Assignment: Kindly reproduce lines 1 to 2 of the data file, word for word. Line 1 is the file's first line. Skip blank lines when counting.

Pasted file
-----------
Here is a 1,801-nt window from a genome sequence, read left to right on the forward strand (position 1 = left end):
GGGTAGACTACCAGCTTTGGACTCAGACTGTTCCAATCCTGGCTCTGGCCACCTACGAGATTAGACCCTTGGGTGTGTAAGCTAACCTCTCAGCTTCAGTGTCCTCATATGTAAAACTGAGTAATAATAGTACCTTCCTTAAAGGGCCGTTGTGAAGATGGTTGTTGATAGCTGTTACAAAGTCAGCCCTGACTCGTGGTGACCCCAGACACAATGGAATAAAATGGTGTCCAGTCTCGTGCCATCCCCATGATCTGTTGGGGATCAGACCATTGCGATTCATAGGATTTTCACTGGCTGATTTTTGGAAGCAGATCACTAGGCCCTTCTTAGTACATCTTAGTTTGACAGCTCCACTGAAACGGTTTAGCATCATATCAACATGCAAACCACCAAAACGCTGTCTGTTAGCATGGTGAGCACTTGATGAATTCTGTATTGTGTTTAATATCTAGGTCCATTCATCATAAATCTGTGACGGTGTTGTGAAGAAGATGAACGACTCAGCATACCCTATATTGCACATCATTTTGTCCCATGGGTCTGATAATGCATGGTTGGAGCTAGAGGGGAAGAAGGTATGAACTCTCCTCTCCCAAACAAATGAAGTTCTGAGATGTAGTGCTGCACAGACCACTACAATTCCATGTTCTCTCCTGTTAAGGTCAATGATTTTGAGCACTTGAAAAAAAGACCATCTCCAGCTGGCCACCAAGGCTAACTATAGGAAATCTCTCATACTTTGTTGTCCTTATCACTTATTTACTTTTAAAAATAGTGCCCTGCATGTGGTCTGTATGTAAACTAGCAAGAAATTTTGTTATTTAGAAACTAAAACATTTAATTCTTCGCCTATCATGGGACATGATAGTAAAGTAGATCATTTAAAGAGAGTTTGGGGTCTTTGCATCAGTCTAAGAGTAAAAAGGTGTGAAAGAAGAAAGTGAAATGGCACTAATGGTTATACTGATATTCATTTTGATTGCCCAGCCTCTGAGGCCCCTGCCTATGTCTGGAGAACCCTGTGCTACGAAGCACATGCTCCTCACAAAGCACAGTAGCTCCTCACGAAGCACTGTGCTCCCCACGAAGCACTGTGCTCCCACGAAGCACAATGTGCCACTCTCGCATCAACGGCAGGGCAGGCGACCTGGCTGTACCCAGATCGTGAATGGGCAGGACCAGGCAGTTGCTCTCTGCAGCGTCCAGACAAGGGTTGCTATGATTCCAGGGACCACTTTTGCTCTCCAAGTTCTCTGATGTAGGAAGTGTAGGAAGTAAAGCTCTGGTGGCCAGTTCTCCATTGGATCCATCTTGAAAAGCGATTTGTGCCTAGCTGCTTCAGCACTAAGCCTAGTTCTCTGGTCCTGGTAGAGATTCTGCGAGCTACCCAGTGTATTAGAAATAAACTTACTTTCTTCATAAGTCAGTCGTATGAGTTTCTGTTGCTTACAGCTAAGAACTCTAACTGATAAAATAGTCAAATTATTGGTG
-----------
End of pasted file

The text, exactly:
Here is a 1,801-nt window from a genome sequence, read left to right on the forward strand (position 1 = left end):
GGGTAGACTACCAGCTTTGGACTCAGACTGTTCCAATCCTGGCTCTGGCCACCTACGAGATTAGACCCTTGGGTGTGTAAGCTAACCTCTCAGCTTCAGTGTCCTCATATGTAAAACTGAGTAATAATAGTACCTTCCTTAAAGGGCCGTTGTGAAGATGGTTGTTGATAGCTGTTACAAAGTCAGCCCTGACTCGTGGTGACCCCAGACACAATGGAATAAAATGGTGTCCAGTCTCGTGCCATCCCCATGATCTGTTGGGGATCAGACCATTGCGATTCATAGGATTTTCACTGGCTGATTTTTGGAAGCAGATCACTAGGCCCTTCTTAGTACATCTTAGTTTGACAGCTCCACTGAAACGGTTTAGCATCATATCAACATGCAAACCACCAAAACGCTGTCTGTTAGCATGGTGAGCACTTGATGAATTCTGTATTGTGTTTAATATCTAGGTCCATTCATCATAAATCTGTGACGGTGTTGTGAAGAAGATGAACGACTCAGCATACCCTATATTGCACATCATTTTGTCCCATGGGTCTGATAATGCATGGTTGGAGCTAGAGGGGAAGAAGGTATGAACTCTCCTCTCCCAAACAAATGAAGTTCTGAGATGTAGTGCTGCACAGACCACTACAATTCCATGTTCTCTCCTGTTAAGGTCAATGATTTTGAGCACTTGAAAAAAAGACCATCTCCAGCTGGCCACCAAGGCTAACTATAGGAAATCTCTCATACTTTGTTGTCCTTATCACTTATTTACTTTTAAAAATAGTGCCCTGCATGTGGTCTGTATGTAAACTAGCAAGAAATTTTGTTATTTAGAAACTAAAACATTTAATTCTTCGCCTATCATGGGACATGATAGTAAAGTAGATCATTTAAAGAGAGTTTGGGGTCTTTGCATCAGTCTAAGAGTAAAAAGGTGTGAAAGAAGAAAGTGAAATGGCACTAATGGTTATACTGATATTCATTTTGATTGCCCAGCCTCTGAGGCCCCTGCCTATGTCTGGAGAACCCTGTGCTACGAAGCACATGCTCCTCACAAAGCACAGTAGCTCCTCACGAAGCACTGTGCTCCCCACGAAGCACTGTGCTCCCACGAAGCACAATGTGCCACTCTCGCATCAACGGCAGGGCAGGCGACCTGGCTGTACCCAGATCGTGAATGGGCAGGACCAGGCAGTTGCTCTCTGCAGCGTCCAGACAAGGGTTGCTATGATTCCAGGGACCACTTTTGCTCTCCAAGTTCTCTGATGTAGGAAGTGTAGGAAGTAAAGCTCTGGTGGCCAGTTCTCCATTGGATCCATCTTGAAAAGCGATTTGTGCCTAGCTGCTTCAGCACTAAGCCTAGTTCTCTGGTCCTGGTAGAGATTCTGCGAGCTACCCAGTGTATTAGAAATAAACTTACTTTCTTCATAAGTCAGTCGTATGAGTTTCTGTTGCTTACAGCTAAGAACTCTAACTGATAAAATAGTCAAATTATTGGTG